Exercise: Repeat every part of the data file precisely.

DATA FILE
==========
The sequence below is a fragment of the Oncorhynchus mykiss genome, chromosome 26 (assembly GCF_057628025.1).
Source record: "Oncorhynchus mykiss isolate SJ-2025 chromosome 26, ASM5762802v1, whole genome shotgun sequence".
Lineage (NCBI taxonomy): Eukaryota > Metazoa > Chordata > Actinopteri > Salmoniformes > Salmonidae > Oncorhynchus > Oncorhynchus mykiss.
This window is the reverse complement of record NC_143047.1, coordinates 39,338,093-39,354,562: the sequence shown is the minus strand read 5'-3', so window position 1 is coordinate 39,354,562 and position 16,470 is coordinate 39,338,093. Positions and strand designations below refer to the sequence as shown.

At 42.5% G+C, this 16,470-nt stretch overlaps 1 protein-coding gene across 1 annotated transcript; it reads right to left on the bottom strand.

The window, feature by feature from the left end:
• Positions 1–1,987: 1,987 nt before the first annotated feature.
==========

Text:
The sequence below is a fragment of the Oncorhynchus mykiss genome, chromosome 26 (assembly GCF_057628025.1).
Source record: "Oncorhynchus mykiss isolate SJ-2025 chromosome 26, ASM5762802v1, whole genome shotgun sequence".
Lineage (NCBI taxonomy): Eukaryota > Metazoa > Chordata > Actinopteri > Salmoniformes > Salmonidae > Oncorhynchus > Oncorhynchus mykiss.
This window is the reverse complement of record NC_143047.1, coordinates 39,338,093-39,354,562: the sequence shown is the minus strand read 5'-3', so window position 1 is coordinate 39,354,562 and position 16,470 is coordinate 39,338,093. Positions and strand designations below refer to the sequence as shown.

At 42.5% G+C, this 16,470-nt stretch overlaps 1 protein-coding gene across 1 annotated transcript; it reads right to left on the bottom strand.

The window, feature by feature from the left end:
• Positions 1–1,987: 1,987 nt before the first annotated feature.